She’s been told to disengage for 3 months? What is that bullshit. This swill has been hurling muck in every direction for the last 3 years with no indication of a lack of enthusiasm for smearing everyone from the office cleaner up. What are our courts for? To be used as a platform for political bastardry and then disengaged from when the aim has been achieved. Isn’t this precisely the M.O. displayed by one James Ashby in his campaign to destroy Peter Slipper in an attempt to bring down the Gillard government. Do we not see a pattern here of these dupes being used by the coalition in their nefarious little schemes to undermine their opponents and then left to scramble their own way out the mire. Jackson made her bed and I for one am in no mood to see her “disengage”. I hope the HSU eats her alive. Our courts exist to do justice and I expect to see it get done. I also expect to see the Royal Commission do it’s job in exposing this woman’s activities at the HSU for what they truly were. Then people might get a true perspective on issues like Craig Thomsen’s guilt.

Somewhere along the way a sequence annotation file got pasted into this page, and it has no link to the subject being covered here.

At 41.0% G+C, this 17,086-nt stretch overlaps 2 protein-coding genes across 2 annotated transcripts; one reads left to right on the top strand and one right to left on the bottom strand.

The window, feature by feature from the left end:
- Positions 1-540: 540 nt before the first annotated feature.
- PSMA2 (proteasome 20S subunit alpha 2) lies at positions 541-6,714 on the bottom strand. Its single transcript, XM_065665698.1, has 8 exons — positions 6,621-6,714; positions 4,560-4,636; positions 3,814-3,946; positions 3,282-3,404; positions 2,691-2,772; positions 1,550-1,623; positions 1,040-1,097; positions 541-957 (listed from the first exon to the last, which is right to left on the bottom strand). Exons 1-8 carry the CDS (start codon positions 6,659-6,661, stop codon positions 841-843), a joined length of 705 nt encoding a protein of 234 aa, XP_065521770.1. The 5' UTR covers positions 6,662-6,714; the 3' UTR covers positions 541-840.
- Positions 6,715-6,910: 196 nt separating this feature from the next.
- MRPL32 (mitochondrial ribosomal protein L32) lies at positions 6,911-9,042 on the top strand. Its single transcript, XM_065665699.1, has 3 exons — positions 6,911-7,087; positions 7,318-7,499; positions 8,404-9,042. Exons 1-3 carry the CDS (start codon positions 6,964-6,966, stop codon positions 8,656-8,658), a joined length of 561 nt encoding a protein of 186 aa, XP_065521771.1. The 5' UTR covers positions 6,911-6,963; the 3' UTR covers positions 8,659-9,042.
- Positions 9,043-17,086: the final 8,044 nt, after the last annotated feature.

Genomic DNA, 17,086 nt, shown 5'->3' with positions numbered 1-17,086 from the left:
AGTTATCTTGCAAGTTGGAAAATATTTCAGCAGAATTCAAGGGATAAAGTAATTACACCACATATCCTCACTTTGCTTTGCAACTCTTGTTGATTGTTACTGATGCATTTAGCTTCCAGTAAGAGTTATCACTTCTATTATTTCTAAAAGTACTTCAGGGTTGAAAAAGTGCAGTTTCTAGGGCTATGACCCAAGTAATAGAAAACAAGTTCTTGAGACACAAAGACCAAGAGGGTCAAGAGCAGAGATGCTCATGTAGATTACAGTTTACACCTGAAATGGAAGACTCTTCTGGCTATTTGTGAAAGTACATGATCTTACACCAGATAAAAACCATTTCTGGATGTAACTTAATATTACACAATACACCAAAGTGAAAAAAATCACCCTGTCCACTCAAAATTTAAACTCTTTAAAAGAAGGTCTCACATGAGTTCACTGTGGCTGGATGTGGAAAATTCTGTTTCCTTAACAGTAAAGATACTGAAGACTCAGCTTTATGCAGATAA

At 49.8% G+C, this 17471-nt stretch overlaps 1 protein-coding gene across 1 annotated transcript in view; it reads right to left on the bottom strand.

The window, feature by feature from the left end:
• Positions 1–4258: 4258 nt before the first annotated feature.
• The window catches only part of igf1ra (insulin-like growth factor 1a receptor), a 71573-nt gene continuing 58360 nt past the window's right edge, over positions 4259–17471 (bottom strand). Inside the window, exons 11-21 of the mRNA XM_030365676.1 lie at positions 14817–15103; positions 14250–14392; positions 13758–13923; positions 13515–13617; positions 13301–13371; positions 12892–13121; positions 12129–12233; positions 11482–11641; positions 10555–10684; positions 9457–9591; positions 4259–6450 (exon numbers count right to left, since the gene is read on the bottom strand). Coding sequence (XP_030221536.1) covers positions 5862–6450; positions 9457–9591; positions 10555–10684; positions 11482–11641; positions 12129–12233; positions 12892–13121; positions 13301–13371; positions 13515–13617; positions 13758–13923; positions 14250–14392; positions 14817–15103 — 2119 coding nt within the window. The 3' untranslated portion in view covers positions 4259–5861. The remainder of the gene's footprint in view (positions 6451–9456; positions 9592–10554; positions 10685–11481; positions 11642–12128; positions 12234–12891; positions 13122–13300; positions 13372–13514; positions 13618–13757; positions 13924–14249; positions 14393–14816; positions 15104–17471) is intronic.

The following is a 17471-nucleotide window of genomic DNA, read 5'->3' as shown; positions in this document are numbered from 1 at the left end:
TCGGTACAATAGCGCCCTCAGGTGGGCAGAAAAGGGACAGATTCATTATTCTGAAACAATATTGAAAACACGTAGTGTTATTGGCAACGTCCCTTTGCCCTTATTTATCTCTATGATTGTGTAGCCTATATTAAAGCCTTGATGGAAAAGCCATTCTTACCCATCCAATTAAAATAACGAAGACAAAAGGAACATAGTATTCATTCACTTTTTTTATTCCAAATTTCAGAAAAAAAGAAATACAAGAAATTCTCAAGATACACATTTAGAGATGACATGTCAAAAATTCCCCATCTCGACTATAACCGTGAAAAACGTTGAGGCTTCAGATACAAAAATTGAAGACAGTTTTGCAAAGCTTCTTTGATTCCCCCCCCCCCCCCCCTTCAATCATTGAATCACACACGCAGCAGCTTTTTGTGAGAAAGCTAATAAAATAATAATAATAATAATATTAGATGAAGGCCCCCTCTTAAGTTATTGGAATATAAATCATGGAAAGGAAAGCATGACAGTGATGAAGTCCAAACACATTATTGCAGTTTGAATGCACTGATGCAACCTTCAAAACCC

10. geoffreyengland

    Well said O’Bleak. My anger like yours is at overload point and like you I want this foul woman wearing hi-vis orange before too long. She and Bolano need to be publicly crucified.
    Likewise Ashby, that other foul plaything of Pyne’s.

  11. marwill10

    In reply to geoffreyengland “Jackson and Bolano Ashby and Pyne need to be publicly crucified.” Don’t forget that scumbag Mal Brough, who was up to his neck in the disgusting Ashby affair. But was he crucified. No, he was rewarded by the public who voted him into Peter Slipper’s federal seat of Fisher.

  12. Kaye Lee

    There are many people in the firing line lately and they come from both sides of politics and the unions. Funnily enough, when it comes to big business we are getting rid of oversight (FOFA), getting rid of taxes (carbon, mining and a company tax rate cut), offering amnesties to offshore tax cheats, deregulating everything to get rid of “red tape”, eliminating environmental safeguards and rights of challenge to get rid of “green tape” because we are “open for business”. Walk past any government asset and you can either buy it outright or tender for lucrative contracts…or better still….be on their “independent reviews” – not only do you get paid a squillion, you can dictate policy to make your businesses better. It doesn’t really matter apparently when people lose their life savings. We hate public debt so let’s transfer that debt to the private sector, let them milk it for what it’s worth, then go bankrupt. But we might have a surplus sometime in the next decade. And that helps things….how?

  13. BJWard